• Umm lemme check. 3F17, "Bart on the Road". Bart is going on a roadtrip with Nelson and Milhouse, and he tells his parents he's going to a grammar rodeo. Lisa asks him "If there's a grammar rodeo, why didn't I know about it?" and he gives the response in my sig.
  • Well, with the coming of Mac OS X, soon, the most popular Mac OS IDE might very well be GCC.

    (surely I jest)

    "The number of suckers born each minute doubles every 18 months."
    -jafac's law
  • I had been wondering about that slow rise myself - The slow downward drift of MTWK was an annoying red mark on my e-trade portfolio, as well as causing concern about the health of a company who makes products I really like.

    Hopefully this is a good thing for Code Warrior, I'd hate to see it go downhill.
  • Why bother with an IDE when you have Unix?

    That's a trick question. Some people would say that Unix is an IDE.

    More to the point: If you need an IDE, then your desktop environment isn't good enough.

  • A level standards are lower and so are GCSE's. I sowed a relative of mine who failed the old O Levels and they had no difficulty with the GCSEs.

    I'll drink to that. A years ago, I got a 'B' for A level Further Maths. I immediately applied to retake it, naturally. However, as the year drew on, I couldn't be bothered. I ended up taking the next years' exam having done absolutely no work in between. I saw many questions on the paper that I knew I could have answered the year before, but couldn't any more. Overall, the standard of my answers was much lower.

    I got a 'B' again. The standards had dropped that much in a single year!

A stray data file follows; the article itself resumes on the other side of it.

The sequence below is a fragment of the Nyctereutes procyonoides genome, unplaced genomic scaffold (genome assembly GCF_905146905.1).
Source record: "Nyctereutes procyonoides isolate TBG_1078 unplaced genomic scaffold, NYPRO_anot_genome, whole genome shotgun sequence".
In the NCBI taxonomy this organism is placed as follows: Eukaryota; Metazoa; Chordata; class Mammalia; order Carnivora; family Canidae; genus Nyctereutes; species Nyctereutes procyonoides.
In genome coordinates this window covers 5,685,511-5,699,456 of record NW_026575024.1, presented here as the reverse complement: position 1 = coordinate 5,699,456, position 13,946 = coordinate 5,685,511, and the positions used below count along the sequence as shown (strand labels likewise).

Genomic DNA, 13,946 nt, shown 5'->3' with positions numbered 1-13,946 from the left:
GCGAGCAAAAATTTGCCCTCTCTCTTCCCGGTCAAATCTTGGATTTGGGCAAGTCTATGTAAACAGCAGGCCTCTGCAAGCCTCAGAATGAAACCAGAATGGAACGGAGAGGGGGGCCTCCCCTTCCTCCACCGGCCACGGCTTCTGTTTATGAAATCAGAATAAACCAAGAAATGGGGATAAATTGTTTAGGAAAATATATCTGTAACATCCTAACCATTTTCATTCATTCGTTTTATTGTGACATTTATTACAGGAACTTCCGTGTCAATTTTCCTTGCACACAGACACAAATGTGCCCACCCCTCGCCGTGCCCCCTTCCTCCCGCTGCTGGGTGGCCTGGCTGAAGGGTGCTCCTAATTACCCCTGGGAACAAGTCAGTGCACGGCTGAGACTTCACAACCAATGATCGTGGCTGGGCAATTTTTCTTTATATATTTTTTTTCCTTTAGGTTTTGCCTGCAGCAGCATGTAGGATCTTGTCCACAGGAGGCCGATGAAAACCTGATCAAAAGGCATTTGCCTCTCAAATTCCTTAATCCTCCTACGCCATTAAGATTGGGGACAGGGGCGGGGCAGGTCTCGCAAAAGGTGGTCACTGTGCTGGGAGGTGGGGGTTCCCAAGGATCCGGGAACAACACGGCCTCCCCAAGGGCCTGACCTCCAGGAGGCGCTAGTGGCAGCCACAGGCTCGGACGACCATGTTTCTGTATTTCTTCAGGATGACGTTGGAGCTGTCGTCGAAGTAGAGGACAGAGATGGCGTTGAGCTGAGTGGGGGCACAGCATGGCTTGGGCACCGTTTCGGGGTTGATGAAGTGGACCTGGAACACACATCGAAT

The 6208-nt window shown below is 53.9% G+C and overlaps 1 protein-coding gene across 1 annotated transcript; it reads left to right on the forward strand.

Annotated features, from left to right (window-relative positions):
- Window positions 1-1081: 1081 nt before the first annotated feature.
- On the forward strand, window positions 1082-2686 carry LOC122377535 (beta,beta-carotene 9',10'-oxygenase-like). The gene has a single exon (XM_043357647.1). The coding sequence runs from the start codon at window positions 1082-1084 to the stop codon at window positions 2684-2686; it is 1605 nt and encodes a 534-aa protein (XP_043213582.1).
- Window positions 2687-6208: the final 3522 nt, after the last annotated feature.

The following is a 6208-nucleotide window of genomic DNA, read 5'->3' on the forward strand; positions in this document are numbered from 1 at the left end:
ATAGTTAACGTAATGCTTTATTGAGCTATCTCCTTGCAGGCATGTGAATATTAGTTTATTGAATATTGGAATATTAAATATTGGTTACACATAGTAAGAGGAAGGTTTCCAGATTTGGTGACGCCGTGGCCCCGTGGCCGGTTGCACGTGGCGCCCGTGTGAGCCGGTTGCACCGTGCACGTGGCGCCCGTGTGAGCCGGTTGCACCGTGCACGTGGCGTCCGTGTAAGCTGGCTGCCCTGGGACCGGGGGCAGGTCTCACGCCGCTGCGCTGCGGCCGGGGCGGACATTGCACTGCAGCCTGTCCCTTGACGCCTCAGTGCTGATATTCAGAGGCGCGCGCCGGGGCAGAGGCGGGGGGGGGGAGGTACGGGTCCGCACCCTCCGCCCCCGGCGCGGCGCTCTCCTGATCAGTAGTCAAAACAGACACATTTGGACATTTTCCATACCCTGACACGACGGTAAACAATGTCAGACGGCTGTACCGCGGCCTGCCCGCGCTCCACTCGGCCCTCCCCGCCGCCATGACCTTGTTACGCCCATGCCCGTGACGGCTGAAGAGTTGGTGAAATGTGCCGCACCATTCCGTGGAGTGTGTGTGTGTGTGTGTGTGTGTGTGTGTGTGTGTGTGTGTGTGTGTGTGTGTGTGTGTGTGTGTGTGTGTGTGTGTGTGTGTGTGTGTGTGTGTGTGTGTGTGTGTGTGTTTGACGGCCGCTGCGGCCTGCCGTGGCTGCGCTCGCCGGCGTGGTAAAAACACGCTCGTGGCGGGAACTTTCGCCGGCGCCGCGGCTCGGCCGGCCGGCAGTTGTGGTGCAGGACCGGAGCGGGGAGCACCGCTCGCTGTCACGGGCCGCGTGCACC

I wonder if we could instigate a class action against those who say the standards aren't slipping - it's devaluing the qualifications that we worked for by saying that today's A levels are just as meaningful.

  • Forgive my ignorance for I have been on a /. hiatus. When was /. bought?

  • Motorola Computing was at Linux World in San Jose. So maybe it's a good thing for Linux.

    This has nothing to do with that. All the groups and divisions in Motorola are almost like seperate companies. MCG is doing good stuff with Linux.. but they don't affect what SPS (which is much much bigger, BTW) does at all.. and vice versa.

    All that said, Motorola now has a mandate from the CEO that all of the divisions have to start getting along better so it isn't too far fetched that MCG might contact (and might have already contacted) SPS to establish some synergy, here.

    The group I work for is ANTI-Linux, BTW...

    Everything above is my opinion and I could be wrong with all of it

  • which episode did it come from?
  • I looked at the comments so far, and nobody seems
    to grok the real reasons for the deal. MetroWerks